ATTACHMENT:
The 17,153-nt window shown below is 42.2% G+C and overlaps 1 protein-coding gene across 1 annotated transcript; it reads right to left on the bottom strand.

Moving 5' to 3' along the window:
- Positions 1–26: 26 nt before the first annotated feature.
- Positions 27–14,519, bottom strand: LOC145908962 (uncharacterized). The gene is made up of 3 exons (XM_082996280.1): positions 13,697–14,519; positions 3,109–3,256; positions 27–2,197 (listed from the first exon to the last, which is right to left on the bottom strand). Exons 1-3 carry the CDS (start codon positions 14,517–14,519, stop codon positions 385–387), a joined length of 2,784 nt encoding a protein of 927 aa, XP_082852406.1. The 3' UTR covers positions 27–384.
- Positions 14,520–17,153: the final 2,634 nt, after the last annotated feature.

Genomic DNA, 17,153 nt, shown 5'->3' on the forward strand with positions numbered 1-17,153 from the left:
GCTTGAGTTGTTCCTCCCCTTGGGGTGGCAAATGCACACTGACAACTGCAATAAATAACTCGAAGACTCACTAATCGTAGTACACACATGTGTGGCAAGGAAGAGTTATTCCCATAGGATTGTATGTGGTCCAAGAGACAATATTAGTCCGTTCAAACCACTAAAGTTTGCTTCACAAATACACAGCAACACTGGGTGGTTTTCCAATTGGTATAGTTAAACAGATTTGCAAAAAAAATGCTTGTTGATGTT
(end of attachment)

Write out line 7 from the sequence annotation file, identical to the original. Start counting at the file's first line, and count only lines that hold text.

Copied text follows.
GCTTGAGTTGTTCCTCCCCTTGGGGTGGCAAATGCACACTGACAACTGCAATAAATAACTCGAAGACTCACTAATCGTAGTACACACATGTGTGGCAAGGAAGAGTTATTCCCATAGGATTGTATGTGGTCCAAGAGACAATATTAGTCCGTTCAAACCACTAAAGTTTGCTTCACAAATACACAGCAACACTGGGTGGTTTTCCAATTGGTATAGTTAAACAGATTTGCAAAAAAAATGCTTGTTGATGTT